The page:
Qualitative Vs. Quantitative Social Science Sometimes Debates Essay
Excerpt from Essay :
Qualitative vs. Quantitative
Social science sometimes debates differences between quantitative and qualitative. On one side, positivists argue quantitative research is objective and measurable where post-positivists argue qualitative analysis allows for a rich understanding of the situation. Although qualitative and quantitative research differ in the techniques, types of data and ethical concerns, they both have their place in psychology. Let us begin by exploring the realm of quantitative research and then move on to qualitative research.
Quantitative research is research that uses numerical measures to evaluate the world. Often, this approach is used by positivists who believe in objective measures to predict the world. This epistemology says research can and should focus only on what can be observed and measured. Following is a discussion of features of quantitative research including techniques, types of data and possible ethical concerns.
There are multiple techniques used to collect quantitative data, but all techniques will ultimately make data numerical. Commonly, quantitative data attempts to collect data via surveys and questionnaires. A researcher might ask participants a series of questions in which subjects respond on a Likert-type scale. This relies on self-assessment. It is also possible for a researcher to observe a situation, either natural or in the laboratory, and code the responses by responding to a Likert-type scale. The same technique can be accomplished in an interview. In either case, observations will translate to numbers that can then be assessed for statistics such as the average, the reliability and validity.
In a study designed to analyze the investment model, the researcher used role play to manipulate a situation (Rusbult, 1980). The researcher was interested in investigating the investment model as possibly applicable to romantic relationships. As manipulating a person's actual romantic relationship is unethical, the researcher instructed participants to read a scenario and to imagine themselves as the protagonist in the scenario. The participant then responded to items on a Likert-type scale answering questions in response to what s/he would
do in that situation. This is an example of a technique available to a researcher wishing to use quantitative methods.
Quantitative research utilizes data that is placed on a scale. There are two types of data, interval data and ratio data. Interval data measures data in increments, but there is no absolute zero. An example of an interval scale is the Fahrenheit scale. The difference between each degree is measurable and equal, but no claim can be made pertaining to the ratio between measurements. Ratio data is numerical data that has an absolute 0. An example of ratio data is age. There is an absolute zero, the time of birth. Rusbult's study mentioned earlier uses interval data to analyze participants' responses to a hypothetical situation.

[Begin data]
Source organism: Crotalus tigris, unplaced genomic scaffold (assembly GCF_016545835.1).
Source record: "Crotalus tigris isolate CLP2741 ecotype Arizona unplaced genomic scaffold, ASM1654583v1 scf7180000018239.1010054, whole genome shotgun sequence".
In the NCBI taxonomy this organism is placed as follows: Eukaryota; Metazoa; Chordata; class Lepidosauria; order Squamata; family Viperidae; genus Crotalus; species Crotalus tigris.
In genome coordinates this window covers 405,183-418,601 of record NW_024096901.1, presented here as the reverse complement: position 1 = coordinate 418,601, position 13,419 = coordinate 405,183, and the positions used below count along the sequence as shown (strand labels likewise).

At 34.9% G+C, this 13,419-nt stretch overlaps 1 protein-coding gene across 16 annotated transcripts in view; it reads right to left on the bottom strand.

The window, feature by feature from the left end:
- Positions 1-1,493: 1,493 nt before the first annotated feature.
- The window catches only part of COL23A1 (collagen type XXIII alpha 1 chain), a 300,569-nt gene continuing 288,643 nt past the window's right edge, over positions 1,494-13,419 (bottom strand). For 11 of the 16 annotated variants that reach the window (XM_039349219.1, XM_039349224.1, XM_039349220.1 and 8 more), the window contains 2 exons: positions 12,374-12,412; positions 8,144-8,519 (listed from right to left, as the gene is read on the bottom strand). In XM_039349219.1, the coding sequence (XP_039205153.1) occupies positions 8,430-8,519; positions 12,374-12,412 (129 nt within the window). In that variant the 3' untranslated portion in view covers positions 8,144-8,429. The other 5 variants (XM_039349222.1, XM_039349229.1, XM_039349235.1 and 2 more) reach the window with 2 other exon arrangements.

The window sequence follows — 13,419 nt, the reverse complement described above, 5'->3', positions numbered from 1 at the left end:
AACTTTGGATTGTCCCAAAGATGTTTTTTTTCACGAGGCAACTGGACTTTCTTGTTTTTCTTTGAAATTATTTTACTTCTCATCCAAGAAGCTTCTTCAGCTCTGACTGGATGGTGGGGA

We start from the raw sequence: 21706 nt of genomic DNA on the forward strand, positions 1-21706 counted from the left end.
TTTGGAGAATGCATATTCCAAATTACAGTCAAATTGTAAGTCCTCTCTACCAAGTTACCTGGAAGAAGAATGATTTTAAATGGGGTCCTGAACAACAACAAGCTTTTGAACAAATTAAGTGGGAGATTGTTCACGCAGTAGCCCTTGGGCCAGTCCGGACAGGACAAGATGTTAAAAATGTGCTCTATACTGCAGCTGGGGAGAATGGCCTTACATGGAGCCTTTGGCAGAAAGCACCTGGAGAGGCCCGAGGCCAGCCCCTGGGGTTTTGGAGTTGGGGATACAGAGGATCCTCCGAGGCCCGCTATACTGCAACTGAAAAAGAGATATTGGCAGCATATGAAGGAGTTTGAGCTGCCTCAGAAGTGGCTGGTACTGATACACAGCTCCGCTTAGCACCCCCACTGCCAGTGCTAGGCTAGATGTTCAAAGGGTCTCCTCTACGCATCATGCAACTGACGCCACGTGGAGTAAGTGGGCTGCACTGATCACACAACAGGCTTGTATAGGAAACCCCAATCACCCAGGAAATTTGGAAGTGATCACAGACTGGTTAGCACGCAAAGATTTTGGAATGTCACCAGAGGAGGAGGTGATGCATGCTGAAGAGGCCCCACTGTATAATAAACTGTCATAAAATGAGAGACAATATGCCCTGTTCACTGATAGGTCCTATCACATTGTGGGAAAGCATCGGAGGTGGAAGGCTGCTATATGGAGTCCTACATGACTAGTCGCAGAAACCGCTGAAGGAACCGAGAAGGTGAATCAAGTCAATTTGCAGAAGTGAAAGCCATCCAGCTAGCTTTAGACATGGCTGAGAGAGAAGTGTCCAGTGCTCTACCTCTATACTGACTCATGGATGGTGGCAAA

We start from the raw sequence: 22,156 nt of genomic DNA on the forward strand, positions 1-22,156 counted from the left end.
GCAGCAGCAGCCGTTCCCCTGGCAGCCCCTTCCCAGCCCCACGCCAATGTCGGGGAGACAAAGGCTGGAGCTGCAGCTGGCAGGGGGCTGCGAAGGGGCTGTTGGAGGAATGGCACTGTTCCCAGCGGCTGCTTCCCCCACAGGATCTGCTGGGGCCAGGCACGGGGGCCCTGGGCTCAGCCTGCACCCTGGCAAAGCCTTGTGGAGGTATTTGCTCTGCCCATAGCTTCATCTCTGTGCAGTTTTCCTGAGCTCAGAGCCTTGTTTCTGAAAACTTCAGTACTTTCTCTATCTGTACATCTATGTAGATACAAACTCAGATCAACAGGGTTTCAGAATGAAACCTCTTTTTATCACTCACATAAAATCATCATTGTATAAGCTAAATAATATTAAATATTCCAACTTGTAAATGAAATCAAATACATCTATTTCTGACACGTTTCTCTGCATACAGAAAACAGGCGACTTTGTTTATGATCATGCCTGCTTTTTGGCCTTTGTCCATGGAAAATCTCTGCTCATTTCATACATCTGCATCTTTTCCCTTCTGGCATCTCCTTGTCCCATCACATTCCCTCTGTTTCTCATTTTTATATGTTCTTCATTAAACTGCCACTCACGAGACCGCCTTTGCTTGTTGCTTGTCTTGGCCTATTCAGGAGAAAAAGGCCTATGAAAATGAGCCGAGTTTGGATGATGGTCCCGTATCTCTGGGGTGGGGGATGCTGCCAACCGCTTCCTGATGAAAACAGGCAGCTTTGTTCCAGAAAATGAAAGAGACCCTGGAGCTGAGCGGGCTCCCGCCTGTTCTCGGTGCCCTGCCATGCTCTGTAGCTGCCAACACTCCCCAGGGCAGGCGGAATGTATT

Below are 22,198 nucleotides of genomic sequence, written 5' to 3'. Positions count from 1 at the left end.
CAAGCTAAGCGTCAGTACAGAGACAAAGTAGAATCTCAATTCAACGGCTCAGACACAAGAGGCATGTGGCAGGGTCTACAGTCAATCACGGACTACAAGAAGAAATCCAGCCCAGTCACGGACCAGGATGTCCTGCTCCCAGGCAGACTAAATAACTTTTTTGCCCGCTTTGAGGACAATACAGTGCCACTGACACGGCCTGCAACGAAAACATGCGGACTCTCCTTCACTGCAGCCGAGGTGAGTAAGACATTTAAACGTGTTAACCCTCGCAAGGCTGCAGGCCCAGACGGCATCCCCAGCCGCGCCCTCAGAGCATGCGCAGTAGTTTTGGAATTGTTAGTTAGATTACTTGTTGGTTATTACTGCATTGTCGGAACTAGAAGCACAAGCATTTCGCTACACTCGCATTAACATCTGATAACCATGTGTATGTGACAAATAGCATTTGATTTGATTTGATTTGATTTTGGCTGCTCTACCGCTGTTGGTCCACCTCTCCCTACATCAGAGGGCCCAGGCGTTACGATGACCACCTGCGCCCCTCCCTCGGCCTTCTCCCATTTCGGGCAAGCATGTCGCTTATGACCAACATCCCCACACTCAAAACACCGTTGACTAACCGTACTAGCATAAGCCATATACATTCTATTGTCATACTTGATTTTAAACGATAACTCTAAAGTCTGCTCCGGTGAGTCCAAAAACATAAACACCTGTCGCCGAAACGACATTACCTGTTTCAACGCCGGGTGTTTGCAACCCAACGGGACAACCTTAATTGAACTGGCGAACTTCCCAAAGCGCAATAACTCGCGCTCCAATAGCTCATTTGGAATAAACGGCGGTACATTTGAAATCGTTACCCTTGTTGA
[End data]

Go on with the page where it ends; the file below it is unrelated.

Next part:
In another example, when determining responses to dissatisfaction in romantic relationships, Rusbult, Zembrodt and Gunn used multiple Likert-type scales, which are commonly accepted as interval data. Using interval data allows the researcher to find the average response to the question. In this case, the researchers determined correlations between investment model variables and exit, voice, loyalty and neglect.
The quantitative researcher must be aware of ethical issues. Some quantitative methods involve manipulating the situation or asking participants to recall a situation that might have been upsetting or even traumatic for them. This raises ethical issues. The researcher, and the review board, must decide if the risk to the participant outweighs the possible benefits. It is important the participants volunteer for the experiment. This means researchers must offer fair compensation that is not too much as to manipulate persons into participating in the research. This also means special populations are protected, such as prisoners or children as these populations might be easily manipulated.
Quantitative research often uses a large sampling to increase the power to predict outcomes. On the other hand, supporters of qualitative research, often referred to as post-positivists, believe that focusing only on the observed and measurable, psychologists cannot dive into feelings, thoughts and perceptions.
Qualitative research is research that uses observation to provide a rich description of the world around the researcher. Post-positivists…
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Bartholomew, L.M., & Horowitz, K. (1991). Attachment styles among young adults: A test of a four-category model. Journal of Personality and Social Psychology .
Monk, A.N. (1993). Mixing oil and water? Ethnography vs. experimental psychology in the study of computer-mediated communication. INTERCHI'93, 3-6.
Rusbult, C.E. (1980). Commitment and satisfaction in romantic associations: A test of the investment model. Journal of Experimental Social Psychology 16,, 172-186.
Rusbult, C.E. (1982). Exit, voice, loyalty, and neglect: Responses to dissatisfaction in romantic involvements. Journal of Personality and Social Psychology, 1230-1242.
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